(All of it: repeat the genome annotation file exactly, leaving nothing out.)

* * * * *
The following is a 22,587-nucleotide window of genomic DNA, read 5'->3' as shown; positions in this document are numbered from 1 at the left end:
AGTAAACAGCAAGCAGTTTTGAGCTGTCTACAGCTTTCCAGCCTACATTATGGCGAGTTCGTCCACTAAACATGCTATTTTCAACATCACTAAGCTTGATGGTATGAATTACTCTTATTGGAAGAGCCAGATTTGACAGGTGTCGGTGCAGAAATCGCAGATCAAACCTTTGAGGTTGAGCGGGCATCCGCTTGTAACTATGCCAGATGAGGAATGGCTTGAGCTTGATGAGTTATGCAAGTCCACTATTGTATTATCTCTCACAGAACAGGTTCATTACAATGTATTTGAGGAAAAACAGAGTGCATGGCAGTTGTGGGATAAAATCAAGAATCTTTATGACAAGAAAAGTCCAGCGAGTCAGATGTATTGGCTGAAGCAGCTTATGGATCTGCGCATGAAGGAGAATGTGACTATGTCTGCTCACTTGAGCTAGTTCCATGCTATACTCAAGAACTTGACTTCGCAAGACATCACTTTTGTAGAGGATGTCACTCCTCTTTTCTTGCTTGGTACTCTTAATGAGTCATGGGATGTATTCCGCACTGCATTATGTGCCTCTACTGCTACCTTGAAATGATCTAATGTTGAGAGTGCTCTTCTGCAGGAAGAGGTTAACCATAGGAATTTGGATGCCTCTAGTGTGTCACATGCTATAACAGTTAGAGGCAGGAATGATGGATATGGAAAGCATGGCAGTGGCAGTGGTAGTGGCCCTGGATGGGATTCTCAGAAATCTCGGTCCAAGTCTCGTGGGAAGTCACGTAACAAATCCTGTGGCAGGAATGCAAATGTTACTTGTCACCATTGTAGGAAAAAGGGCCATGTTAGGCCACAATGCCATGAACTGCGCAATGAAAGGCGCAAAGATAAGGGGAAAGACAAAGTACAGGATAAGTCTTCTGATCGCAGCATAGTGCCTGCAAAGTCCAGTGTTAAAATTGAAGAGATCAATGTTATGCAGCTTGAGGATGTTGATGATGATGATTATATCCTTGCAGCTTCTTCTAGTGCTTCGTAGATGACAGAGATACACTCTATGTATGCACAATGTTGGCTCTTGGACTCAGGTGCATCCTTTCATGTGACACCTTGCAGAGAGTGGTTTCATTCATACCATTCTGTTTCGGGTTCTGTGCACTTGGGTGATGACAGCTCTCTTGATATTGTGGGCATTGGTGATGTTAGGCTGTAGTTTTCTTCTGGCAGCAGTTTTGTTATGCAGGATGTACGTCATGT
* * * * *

The following is a 22,587-nucleotide window of genomic DNA, read 5'->3' as shown; positions in this document are numbered from 1 at the left end:
AGTAAACAGCAAGCAGTTTTGAGCTGTCTACAGCTTTCCAGCCTACATTATGGCGAGTTCGTCCACTAAACATGCTATTTTCAACATCACTAAGCTTGATGGTATGAATTACTCTTATTGGAAGAGCCAGATTTGACAGGTGTCGGTGCAGAAATCGCAGATCAAACCTTTGAGGTTGAGCGGGCATCCGCTTGTAACTATGCCAGATGAGGAATGGCTTGAGCTTGATGAGTTATGCAAGTCCACTATTGTATTATCTCTCACAGAACAGGTTCATTACAATGTATTTGAGGAAAAACAGAGTGCATGGCAGTTGTGGGATAAAATCAAGAATCTTTATGACAAGAAAAGTCCAGCGAGTCAGATGTATTGGCTGAAGCAGCTTATGGATCTGCGCATGAAGGAGAATGTGACTATGTCTGCTCACTTGAGCTAGTTCCATGCTATACTCAAGAACTTGACTTCGCAAGACATCACTTTTGTAGAGGATGTCACTCCTCTTTTCTTGCTTGGTACTCTTAATGAGTCATGGGATGTATTCCGCACTGCATTATGTGCCTCTACTGCTACCTTGAAATGATCTAATGTTGAGAGTGCTCTTCTGCAGGAAGAGGTTAACCATAGGAATTTGGATGCCTCTAGTGTGTCACATGCTATAACAGTTAGAGGCAGGAATGATGGATATGGAAAGCATGGCAGTGGCAGTGGTAGTGGCCCTGGATGGGATTCTCAGAAATCTCGGTCCAAGTCTCGTGGGAAGTCACGTAACAAATCCTGTGGCAGGAATGCAAATGTTACTTGTCACCATTGTAGGAAAAAGGGCCATGTTAGGCCACAATGCCATGAACTGCGCAATGAAAGGCGCAAAGATAAGGGGAAAGACAAAGTACAGGATAAGTCTTCTGATCGCAGCATAGTGCCTGCAAAGTCCAGTGTTAAAATTGAAGAGATCAATGTTATGCAGCTTGAGGATGTTGATGATGATGATTATATCCTTGCAGCTTCTTCTAGTGCTTCGTAGATGACAGAGATACACTCTATGTATGCACAATGTTGGCTCTTGGACTCAGGTGCATCCTTTCATGTGACACCTTGCAGAGAGTGGTTTCATTCATACCATTCTGTTTCGGGTTCTGTGCACTTGGGTGATGACAGCTCTCTTGATATTGTGGGCATTGGTGATGTTAGGCTGTAGTTTTCTTCTGGCAGCAGTTTTGTTATGCAGGATGTACGTCATGT